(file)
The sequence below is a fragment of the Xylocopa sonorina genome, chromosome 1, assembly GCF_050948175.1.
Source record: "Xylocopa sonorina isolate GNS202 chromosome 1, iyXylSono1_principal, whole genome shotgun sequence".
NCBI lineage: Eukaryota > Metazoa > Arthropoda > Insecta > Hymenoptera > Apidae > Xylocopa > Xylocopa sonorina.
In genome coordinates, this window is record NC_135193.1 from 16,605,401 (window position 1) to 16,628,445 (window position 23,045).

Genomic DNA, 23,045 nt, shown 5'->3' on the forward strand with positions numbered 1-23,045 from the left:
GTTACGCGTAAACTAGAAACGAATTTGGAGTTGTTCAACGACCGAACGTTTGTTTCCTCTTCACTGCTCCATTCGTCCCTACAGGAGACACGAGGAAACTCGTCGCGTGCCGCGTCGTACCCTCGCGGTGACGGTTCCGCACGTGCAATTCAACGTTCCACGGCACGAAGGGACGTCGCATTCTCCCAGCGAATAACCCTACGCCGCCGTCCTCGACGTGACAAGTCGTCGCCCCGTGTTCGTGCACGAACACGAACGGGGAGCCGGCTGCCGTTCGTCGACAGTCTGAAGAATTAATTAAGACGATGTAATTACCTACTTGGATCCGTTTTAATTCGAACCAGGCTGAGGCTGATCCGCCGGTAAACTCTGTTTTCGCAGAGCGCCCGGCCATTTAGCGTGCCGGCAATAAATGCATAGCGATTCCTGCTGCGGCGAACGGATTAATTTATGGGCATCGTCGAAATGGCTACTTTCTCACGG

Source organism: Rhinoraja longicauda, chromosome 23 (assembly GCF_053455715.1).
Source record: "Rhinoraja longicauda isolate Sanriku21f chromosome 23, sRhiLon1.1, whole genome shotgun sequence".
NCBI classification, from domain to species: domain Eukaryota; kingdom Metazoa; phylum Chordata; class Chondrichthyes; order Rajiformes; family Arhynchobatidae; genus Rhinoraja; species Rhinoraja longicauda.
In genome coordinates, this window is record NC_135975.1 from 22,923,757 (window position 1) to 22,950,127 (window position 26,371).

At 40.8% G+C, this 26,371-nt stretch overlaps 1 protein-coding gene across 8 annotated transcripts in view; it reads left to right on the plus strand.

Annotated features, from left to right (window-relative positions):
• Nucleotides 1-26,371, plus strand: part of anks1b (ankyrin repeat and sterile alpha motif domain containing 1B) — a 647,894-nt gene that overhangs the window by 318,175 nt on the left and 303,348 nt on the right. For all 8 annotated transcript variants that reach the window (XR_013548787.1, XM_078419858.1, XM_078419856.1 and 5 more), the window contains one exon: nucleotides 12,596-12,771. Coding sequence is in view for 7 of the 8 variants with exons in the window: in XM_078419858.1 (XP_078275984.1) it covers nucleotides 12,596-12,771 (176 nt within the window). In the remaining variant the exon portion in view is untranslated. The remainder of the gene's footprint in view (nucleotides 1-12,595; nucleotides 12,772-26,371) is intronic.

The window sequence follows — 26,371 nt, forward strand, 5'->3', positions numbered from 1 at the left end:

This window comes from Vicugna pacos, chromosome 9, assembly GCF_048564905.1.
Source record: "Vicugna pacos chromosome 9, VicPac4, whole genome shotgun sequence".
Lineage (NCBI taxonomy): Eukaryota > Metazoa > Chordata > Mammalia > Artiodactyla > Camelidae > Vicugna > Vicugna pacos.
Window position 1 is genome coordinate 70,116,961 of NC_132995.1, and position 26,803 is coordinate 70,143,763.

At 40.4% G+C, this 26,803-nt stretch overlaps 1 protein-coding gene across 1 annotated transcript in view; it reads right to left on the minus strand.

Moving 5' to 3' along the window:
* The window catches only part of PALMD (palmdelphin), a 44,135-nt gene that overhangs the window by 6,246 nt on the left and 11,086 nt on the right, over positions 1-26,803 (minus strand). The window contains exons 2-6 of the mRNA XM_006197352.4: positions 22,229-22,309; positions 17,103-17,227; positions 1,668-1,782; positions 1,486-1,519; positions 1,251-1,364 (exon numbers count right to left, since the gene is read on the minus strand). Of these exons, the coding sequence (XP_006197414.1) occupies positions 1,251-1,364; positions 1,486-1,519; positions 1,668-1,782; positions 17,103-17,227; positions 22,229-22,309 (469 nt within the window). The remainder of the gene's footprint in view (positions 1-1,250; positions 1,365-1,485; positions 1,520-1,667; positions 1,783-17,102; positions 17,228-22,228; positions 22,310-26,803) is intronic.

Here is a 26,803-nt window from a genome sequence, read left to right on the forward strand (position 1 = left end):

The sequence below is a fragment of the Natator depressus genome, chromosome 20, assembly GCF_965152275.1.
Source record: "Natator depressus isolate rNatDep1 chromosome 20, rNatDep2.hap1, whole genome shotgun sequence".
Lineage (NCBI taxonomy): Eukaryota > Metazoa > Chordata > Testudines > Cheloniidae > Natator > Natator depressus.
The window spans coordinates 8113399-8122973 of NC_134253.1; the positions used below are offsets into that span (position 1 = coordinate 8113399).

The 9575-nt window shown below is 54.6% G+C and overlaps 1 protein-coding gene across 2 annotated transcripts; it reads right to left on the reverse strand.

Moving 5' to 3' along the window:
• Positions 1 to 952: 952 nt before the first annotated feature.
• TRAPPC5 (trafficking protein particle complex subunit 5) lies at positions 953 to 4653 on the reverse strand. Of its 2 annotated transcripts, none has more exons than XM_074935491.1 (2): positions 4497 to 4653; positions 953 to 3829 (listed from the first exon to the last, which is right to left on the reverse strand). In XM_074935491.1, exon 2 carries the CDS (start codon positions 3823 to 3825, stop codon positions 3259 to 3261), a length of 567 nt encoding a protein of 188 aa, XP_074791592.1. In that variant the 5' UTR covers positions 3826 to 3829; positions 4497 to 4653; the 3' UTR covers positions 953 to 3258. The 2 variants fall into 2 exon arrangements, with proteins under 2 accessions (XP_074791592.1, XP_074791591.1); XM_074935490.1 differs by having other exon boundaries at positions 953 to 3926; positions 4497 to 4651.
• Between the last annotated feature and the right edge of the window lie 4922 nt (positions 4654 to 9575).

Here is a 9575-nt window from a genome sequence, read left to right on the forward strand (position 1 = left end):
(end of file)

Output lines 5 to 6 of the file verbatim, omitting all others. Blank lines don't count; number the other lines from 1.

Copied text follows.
Genomic DNA, 23,045 nt, shown 5'->3' on the forward strand with positions numbered 1-23,045 from the left:
GTTACGCGTAAACTAGAAACGAATTTGGAGTTGTTCAACGACCGAACGTTTGTTTCCTCTTCACTGCTCCATTCGTCCCTACAGGAGACACGAGGAAACTCGTCGCGTGCCGCGTCGTACCCTCGCGGTGACGGTTCCGCACGTGCAATTCAACGTTCCACGGCACGAAGGGACGTCGCATTCTCCCAGCGAATAACCCTACGCCGCCGTCCTCGACGTGACAAGTCGTCGCCCCGTGTTCGTGCACGAACACGAACGGGGAGCCGGCTGCCGTTCGTCGACAGTCTGAAGAATTAATTAAGACGATGTAATTACCTACTTGGATCCGTTTTAATTCGAACCAGGCTGAGGCTGATCCGCCGGTAAACTCTGTTTTCGCAGAGCGCCCGGCCATTTAGCGTGCCGGCAATAAATGCATAGCGATTCCTGCTGCGGCGAACGGATTAATTTATGGGCATCGTCGAAATGGCTACTTTCTCACGG